Dido & Aeneas and Il Combattimento di Tancredi e Clorinda

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Looking forward to the Conservatory of Music and Drama’s presentation of the Baroque operas on 18th and 19th January 2019. Good luck to the cast.

Purcell’s much-loved masterpiece, Dido and Aeneas, recounts the love of Dido, Queen of Carthage, for the Trojan hero Aeneas, and her despair when he abandons her. The opera is full of magnificent music including Dido’s Lament, one of the most beautiful and tragic arias ever written. This is coupled with a rare opportunity to see Claudio Monteverdi’s Combat between Tancredi and Clorinda, a romance set against the backdrop of the First Crusade.

Femmes de la Belle Époque


I've discovered some wonderful music by French women composers active during the Belle Époque – Cécile Chaminade, Mélanie Bonis, Lili Boulanger and the little-known Franco-Irish composers Augusta Holmès and Hope Temple. Such brilliant music – it easily rivals their male counterparts even though they received so little recognition. Looking forward to performing with violinist Gillian Williams and mezzo-soprano Sharon Carty. Hope to see you all there on the 24th of January at the National Concert Hall. Thanks also to Sounding the Feminists for their support.

Sources and Style in Moore's Irish Melodies

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Once regarded as Ireland’s national bard, Thomas Moore's lasting reputation rests on the ten immensely popular collections of drawing-room songs known as the Irish Melodies, published between 1808 and 1834. Moore drew on anthologies of ancient music, breathing new life into the airs and bringing them before a global audience for the very first time. Recognising the unique beauty of the airs as well as their symbolic significance, these qualities were often interwoven into the verses providing potent political commentary along with a new cultural perspective.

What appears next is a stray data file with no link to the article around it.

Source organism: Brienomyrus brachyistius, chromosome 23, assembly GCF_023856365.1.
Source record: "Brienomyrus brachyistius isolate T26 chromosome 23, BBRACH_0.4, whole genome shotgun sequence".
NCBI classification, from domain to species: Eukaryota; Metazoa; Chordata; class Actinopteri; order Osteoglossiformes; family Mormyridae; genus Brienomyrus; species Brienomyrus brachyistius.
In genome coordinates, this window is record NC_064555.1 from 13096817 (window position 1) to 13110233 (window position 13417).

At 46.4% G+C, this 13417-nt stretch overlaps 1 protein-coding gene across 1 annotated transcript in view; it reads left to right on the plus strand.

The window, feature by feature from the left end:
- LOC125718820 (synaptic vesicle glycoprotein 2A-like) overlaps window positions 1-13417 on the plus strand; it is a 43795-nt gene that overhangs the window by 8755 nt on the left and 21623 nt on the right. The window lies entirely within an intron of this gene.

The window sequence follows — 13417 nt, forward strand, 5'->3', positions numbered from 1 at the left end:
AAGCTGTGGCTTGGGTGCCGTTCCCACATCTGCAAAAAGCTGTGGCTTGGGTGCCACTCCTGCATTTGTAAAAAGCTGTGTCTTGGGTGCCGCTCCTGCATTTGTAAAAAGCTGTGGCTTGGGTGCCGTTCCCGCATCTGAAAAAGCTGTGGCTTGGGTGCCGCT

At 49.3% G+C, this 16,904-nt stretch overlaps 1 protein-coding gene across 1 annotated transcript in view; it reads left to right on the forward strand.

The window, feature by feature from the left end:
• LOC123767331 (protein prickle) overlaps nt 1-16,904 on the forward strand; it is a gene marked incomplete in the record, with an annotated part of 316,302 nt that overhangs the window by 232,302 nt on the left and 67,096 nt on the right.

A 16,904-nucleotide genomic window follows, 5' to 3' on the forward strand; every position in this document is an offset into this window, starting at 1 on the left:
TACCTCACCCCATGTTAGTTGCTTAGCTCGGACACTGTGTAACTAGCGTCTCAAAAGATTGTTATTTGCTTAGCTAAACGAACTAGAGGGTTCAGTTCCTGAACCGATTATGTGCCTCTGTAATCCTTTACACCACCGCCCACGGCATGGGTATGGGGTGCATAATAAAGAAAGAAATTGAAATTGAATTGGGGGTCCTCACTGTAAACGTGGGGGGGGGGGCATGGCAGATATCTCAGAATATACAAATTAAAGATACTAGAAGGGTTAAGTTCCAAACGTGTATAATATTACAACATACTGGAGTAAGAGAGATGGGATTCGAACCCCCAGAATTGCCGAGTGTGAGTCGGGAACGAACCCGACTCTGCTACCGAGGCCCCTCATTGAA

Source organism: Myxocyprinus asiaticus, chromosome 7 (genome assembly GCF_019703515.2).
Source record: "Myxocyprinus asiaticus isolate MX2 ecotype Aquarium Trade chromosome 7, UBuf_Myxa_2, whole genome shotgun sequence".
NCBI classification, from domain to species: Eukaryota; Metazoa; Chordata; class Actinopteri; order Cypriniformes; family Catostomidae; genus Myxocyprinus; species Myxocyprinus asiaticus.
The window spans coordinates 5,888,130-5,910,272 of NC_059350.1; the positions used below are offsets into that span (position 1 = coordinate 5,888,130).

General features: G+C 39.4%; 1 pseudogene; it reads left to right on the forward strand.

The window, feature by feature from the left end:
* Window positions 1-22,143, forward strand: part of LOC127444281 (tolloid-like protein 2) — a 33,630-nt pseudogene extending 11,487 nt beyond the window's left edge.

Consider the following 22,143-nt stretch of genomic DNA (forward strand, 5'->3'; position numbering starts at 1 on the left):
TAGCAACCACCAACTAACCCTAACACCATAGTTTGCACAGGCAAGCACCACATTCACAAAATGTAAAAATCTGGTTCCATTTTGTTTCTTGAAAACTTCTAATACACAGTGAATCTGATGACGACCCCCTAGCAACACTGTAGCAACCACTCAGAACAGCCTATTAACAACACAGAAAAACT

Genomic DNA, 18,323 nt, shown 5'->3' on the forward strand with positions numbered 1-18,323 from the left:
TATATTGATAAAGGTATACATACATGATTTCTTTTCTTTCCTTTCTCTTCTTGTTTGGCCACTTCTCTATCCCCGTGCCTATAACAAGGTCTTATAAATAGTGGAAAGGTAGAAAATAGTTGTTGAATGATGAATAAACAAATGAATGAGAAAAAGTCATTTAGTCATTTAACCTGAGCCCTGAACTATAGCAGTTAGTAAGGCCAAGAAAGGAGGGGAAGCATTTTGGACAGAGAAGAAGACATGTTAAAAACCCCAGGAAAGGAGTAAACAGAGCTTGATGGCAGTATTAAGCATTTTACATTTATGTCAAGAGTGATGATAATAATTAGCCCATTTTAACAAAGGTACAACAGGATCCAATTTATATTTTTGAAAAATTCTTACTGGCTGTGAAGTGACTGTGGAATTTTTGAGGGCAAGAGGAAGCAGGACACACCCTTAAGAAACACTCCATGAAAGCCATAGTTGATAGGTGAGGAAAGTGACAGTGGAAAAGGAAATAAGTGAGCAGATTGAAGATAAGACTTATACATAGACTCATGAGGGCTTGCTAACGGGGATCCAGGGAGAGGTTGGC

At home and abroad, Moore’s Melodies created a realm of influence that continued to define Irish culture for many decades to come.

Notwithstanding the far-reaching appeal and success of the collections, Moore has only recently begun to receive serious attention from scholars. Una Hunt provides the first detailed study of Moore’s Irish Melodies from a combined musical and literary standpoint by drawing on a practical understanding and an unrivalled performance experience of the songs. The initial two chapters contextualize Moore and his songs through a detailed examination of their sources and style while the following chapters concentrate on the collaborative work provided by the composers Sir John Stevenson and Henry Rowley Bishop. Chapters 5 and 6 reappraise musical sources and Moore’s adaptation of these, supported and illustrated by the Table of Sources in the Appendix.

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Award-Winning Programme: John Beckett, the Man and his Music

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TX: 24 June 2016. To listen, click on Programme Archive at
http://www.rte.ie/lyricfm/the-lyric-feature/ and enter date of broadcast.

John Beckett, the Man and his Music, presented and produced by Una Hunt, has become the Bronze winner at the New York Festivals International Radio Awards 2017.

The programme is a tribute to the multi-faceted John Beckett who introduced the Dublin public to Bach’s cantatas and exerted a unique influence on the development of period-performance style.

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